Australian Journal of Basic and Applied Sciences, 5(5): 157-169, 2011ISSN 1991-8178
Human Resources Information Systems success Assessment: An integrative model
Haitham Al ShiblyDepartment of business administration, Al Balqa Applied University, As_salt, Jordan.
This research was in response to the call for continuous challenge and test of HumanResources Information Systems (HRIS) success models, Based on the previous IS success models, thisstudy presented and validated a comprehensive, multidimensional model of HRIS success, whichconsists of six success measures: perceived HRIS system quality, perceived HRIS information quality,perceived HRIS ease of use, perceived HRIS usefulness, HRIS satisfaction, HRIS success (net benefit).The empirical evidence HRIS success was affected by HRIS satisfaction, which, in turn, wasinfluenced by perceived HRIS system quality, perceived HRIS information quality, perceived HRISease of use, and perceived HRIS usefulness
Human Resources Information Systems, TAM, HRIS success, Delone and Mcleansuccess model.
Increasing demands placed on human resources (HR) by co-workers as well as internal and external forcesare rendering manual HR management completely adequate (Beckers and Bsat, 2002). Given such trends,information systems (IS) has considerable potential as a tool that managers can use, both generally and inhuman resourcing functions in particular to increase the capabilities of the organization (Tansley and Watson,2000). Those managing the HR functions have not ignored such advice and a widespread use of humanresource information systems (HRIS) has occurred (Ngai and Wat, 2006). Yet few organizations systematicallyattempt to measure the effectiveness of their IS, or even know how to do so (DeLone and McLean, 2003; Ngaiand Wat, 2006). Consequently, HR mangers as well as IS researchers are stressing the need to betterunderstand the factors that contribute to the success or otherwise of HRIS (Ngai and Wat, 2006; Hussain
, 2007).Demand for useful measures for assessing the overall benefits of IS investments has long beenacknowledged (Myers
, 1997; DeLone and McLean, 1992). However, there is no accepted or over allframework that arrange the important aspects of effective HRIS in a way helping to assist HRIS success, thesingle available options is by looking through the lens of well-known theories and models of IS success, bywhich the success of HRIS can be usefully assessed.This study thus reviews the extant literature related to the HRIS success. The study, then, develop andvalidate a multidimensional HRIS systems success model based on the IS success theories: the technologyacceptance model (TAM) (Davis, 1989), User satisfaction and DeLone and McLean information systemssuccess model (DeLone and McLean, 1992, 2003).The study argues that using user satisfaction as surrogate indicator for measuring the success of HRIS hassome theoretical difficulties, in similar vein, using TAM alone may not be sufficient to adequately capture thefull meaning of effectiveness or the success of HRIS; this study posits that HRIS success is a joint functionof system and information characteristics and acceptance. By integrating these two powerful theories, this studysuggests that the technology acceptance literature and the parallel user satisfaction stream are not competingapproaches to understanding IT usage and value. That is, user satisfaction and TAM represent complementarysteps in a causal chain from key characteristics of system design, to beliefs and expectations about outcomesthat ultimately determine usage. The key consequents of HRIS success are user-related, recognising theemployee’s important role in determining the success of business endeavours.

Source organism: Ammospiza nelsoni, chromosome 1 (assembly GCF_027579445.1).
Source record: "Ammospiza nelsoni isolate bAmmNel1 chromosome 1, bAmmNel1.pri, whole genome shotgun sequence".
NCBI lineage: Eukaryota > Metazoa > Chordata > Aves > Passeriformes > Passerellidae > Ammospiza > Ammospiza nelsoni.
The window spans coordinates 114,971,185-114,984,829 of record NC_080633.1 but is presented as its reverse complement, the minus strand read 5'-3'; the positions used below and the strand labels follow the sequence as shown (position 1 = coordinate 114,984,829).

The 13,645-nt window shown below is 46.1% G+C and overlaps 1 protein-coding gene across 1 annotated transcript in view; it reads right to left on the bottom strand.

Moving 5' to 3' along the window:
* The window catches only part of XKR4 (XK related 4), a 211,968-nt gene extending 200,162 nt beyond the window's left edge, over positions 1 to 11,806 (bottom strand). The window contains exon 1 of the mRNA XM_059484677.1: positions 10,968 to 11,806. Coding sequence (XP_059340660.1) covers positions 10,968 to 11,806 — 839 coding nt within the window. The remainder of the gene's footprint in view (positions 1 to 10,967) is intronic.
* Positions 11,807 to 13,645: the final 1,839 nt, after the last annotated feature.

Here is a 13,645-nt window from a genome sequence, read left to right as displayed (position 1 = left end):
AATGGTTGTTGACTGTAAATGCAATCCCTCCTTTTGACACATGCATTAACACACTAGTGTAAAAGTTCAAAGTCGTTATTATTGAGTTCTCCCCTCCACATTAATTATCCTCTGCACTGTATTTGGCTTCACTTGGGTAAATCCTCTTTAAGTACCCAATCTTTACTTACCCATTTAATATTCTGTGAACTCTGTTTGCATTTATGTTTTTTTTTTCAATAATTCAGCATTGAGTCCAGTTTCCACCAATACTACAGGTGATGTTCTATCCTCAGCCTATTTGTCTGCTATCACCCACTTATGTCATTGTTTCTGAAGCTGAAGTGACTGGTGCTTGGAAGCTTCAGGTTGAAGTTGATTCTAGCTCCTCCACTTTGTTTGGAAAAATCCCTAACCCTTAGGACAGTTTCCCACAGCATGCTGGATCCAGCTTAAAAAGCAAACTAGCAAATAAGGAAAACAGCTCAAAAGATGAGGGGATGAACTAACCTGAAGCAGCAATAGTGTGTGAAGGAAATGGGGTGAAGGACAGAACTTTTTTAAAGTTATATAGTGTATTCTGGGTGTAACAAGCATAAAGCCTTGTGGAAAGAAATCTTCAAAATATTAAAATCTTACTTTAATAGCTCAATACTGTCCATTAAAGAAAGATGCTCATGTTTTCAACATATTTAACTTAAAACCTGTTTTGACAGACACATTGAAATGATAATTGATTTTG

2-The Concept, Nature and Use of an HRIS:
An HRIS is integrated system used to gather, store and analyze information regarding an organization’shuman resources” comprising of databases, computer applications and hardware and software necessary tocollect/record, store, manage, deliver, present and manipulate data for human resources function (Hendrickson,2003).
Haitham Al Shibly, Department of business administration, Al Balqa Applied University, As_salt,Jordan.